Tempranillo Grape Infographic showing wine profile for Tempranillo, wine color for Tempranillo, serving temperature for Tempranillo, glass style for Tempranillo, and countries that produce Tempranillo

Wine Profile: Tempranillo

Looking for an interesting new red wine? Tempranillo is an extremely versatile grape with a flavor profile that is something like a cross between Sangiovese and Cabernet Sauvignon. Tempranillo showcases a wide range of flavors based on the aging method and region it’s grown in. This makes it a great wine when it comes to food pairing. Best of all, it makes a killer rosé. Here’s everything you need to know.


Tempranillo and Spain are virtually synonymous. It is the number one grape in the country and the 4th most planted varietal in the world. Tempranillo is a relatively old varietal. It is believed to have been brought to the Iberian peninsula over 3,000 years ago by the Phoenicians. The name Tempranillo comes from the Spanish word Temprano, meaning early because it ripens earlier than most other red grapes native to Spain.

Perhaps most famous in Rioja, the first Spanish region to become a household name worldwide. Tempranillo is typically the dominant grape in the blend that makes up the eponymous Rioja wines. In Rioja, Tempranillo plays the role of Cabernet Sauvignon in Bordeaux. It adds aroma, flavor, and aging potential to the wines.

Text describing all the different names for the grape tempranillo

Tempranillo isn’t just important in Rioja; it plays a big role in wines produced all across Spain and throughout the world. In Rioja, it produces refined and elegant wine. In the warmer, central regions of Spain, it produces wines that are concentrated and rich. These are regions like Ribera Del Duoro and Torro. Tempranillo is also an important grape in Spain’s western neighbor of Portugal. There the grape goes by the name of Tinta Roriz and is an important component of Port wines, as well as being increasingly produced as a spicy and rustic dry table wine.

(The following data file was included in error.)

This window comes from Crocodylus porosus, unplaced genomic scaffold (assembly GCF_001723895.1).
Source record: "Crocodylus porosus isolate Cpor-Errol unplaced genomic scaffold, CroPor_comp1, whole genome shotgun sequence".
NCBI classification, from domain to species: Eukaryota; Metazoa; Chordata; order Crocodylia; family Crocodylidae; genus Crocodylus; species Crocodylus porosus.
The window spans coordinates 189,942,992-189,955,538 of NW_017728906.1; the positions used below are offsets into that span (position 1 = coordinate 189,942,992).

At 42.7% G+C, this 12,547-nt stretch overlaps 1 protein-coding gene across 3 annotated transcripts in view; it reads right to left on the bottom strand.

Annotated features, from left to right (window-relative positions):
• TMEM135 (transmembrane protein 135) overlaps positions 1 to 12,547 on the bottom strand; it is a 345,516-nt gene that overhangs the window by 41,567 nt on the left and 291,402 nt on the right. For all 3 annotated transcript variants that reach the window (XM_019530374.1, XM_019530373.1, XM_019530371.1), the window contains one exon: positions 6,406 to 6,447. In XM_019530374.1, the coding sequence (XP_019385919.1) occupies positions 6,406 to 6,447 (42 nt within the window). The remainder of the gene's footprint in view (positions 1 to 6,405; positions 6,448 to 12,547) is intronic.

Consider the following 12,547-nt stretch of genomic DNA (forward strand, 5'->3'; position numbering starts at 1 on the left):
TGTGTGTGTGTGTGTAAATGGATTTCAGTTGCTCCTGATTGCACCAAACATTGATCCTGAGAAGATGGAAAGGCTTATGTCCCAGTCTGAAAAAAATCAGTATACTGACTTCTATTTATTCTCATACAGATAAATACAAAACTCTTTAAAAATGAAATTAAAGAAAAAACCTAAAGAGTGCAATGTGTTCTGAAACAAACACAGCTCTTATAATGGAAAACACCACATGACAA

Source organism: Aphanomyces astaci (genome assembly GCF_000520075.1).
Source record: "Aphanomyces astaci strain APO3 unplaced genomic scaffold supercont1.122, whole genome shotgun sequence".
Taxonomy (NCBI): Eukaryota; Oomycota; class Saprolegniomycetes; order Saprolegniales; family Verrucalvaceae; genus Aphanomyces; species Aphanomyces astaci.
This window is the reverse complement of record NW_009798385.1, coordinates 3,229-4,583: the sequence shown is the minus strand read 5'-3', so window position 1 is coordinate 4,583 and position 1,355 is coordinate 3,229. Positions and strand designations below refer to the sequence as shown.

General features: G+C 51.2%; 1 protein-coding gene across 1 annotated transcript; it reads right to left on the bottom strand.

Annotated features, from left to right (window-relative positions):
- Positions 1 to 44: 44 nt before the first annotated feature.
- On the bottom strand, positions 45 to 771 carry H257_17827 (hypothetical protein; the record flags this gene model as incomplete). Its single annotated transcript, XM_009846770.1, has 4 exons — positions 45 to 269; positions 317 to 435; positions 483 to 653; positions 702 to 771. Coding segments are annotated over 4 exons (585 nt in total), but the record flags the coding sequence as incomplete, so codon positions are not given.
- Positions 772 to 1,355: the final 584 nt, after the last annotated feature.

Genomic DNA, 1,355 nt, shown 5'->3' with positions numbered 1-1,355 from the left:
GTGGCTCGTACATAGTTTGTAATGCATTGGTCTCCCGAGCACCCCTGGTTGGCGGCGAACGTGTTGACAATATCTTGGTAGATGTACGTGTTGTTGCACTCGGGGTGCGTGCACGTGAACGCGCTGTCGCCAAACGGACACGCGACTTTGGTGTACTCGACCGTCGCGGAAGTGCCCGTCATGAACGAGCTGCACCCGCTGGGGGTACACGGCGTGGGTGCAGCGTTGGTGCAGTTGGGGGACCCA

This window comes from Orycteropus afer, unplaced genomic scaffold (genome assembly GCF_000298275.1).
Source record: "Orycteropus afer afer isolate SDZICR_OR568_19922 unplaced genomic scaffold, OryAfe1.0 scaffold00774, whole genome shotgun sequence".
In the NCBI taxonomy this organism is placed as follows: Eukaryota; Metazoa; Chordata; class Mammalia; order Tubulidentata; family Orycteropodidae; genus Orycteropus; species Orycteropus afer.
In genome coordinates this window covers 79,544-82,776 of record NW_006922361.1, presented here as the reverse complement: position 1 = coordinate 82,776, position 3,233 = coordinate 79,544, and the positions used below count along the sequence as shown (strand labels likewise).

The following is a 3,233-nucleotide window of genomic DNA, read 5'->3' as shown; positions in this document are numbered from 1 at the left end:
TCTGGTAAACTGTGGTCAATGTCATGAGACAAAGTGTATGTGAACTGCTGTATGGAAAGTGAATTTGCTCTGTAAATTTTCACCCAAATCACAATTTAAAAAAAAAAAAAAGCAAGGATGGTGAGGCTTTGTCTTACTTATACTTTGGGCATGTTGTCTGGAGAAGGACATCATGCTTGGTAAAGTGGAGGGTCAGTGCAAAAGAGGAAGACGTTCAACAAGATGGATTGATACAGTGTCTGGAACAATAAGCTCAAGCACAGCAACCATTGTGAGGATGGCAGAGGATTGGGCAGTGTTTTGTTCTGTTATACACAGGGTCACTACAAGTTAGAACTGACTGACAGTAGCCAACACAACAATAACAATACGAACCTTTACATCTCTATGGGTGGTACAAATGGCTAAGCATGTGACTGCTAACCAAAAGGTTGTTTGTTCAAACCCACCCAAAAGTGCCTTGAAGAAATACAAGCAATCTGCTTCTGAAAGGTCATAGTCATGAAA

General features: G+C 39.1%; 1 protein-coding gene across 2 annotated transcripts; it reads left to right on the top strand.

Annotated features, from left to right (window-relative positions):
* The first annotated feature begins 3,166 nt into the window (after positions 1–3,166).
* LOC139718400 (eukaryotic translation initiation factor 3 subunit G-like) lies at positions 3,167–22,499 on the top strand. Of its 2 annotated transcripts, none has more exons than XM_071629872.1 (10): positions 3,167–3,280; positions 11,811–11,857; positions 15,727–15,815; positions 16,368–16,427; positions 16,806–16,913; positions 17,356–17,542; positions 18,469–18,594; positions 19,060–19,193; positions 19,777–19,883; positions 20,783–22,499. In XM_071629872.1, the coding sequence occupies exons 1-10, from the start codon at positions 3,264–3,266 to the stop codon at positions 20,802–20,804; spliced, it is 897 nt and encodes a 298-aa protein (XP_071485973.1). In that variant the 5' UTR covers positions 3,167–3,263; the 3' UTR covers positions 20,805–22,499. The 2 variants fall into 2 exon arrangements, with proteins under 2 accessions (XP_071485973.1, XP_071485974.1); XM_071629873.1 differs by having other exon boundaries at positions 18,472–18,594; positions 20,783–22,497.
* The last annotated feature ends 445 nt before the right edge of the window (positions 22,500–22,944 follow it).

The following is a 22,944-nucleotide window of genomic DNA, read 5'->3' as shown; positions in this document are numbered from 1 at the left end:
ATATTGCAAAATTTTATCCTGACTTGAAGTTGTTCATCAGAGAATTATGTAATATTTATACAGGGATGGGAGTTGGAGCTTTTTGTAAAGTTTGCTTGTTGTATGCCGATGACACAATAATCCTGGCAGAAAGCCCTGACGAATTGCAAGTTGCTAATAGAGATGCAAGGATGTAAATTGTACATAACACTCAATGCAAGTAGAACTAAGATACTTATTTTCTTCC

Outside of Europe, it has found a foothold in the new world as well. In Mendoza Argentina, it makes a tasty alternative to their famous Malbec. And, though still relatively new on the scene, it has taken extremely well to California’s Mediterranean climate.


Tempranillo wines are always a delicate balance of earth and fruit. The dominant flavors are typically cherry, dried fig, cedar, tobacco, and dill. Regional differences also play a role in the flavor profile. New world examples of Tempranillo tend to offer more fruit-forward flavors. While old world examples tend to have more earthy notes.

But aging is the real deciding factor in the style and flavor profile of Tempranillo. A strict set of laws govern the aging of Tempranillo in Spain. 

  • Vin Joven: Rarely aged in oak, released young and meant to be consumed right away. Wine with this designation is rarely seen outside of Spain.
  • Crianza: Required 2 years of age with at least 6 months in oak (traditionally American Oak)
  • Reserva: Required 3 year of aging with 1 year in oak
  • Gran Reserva: Produced only in great vintages. Requires a minimum of 5 years of age with 18 months in oak. Though most producers age for 20-30 months in oak.

Young Tempranillos are full of bright, fresh fruit and older, oak-aged wines develop flavors of dust, tobacco, and leather.


text description of a tempranillo based rosé (or rosado in Spain) with flavor profile and food pairing suggestions

This wide range of styles, from both regionality and aging techniques, make Tempranillo an incredibly versatile food wine. Most styles of Tempranillo pair well with red meat. Especially lamb and pork, foods that are not shockingly a big part of Spanish cuisine. Lighter, less oaked styles can also go really well with chicken or less hearty pasta. Interestingly, it is also great with vegetarian entrées or more herbal focused preparations of meat. Because it has such a strong earthy and herbal component it shines next to mint, fennel, or grilled vegetables. Just make sure you avoid highly bitter vegetables as these will make the wine taste harsh and bitter as well.


Tempranillo is also a great pairing with a lot of Mexican dishes, as long as they aren’t too spicy. Its flavors and fruit are rich enough to not get overpowered by the food. And the notes of earth are a great compliment to the cuisine


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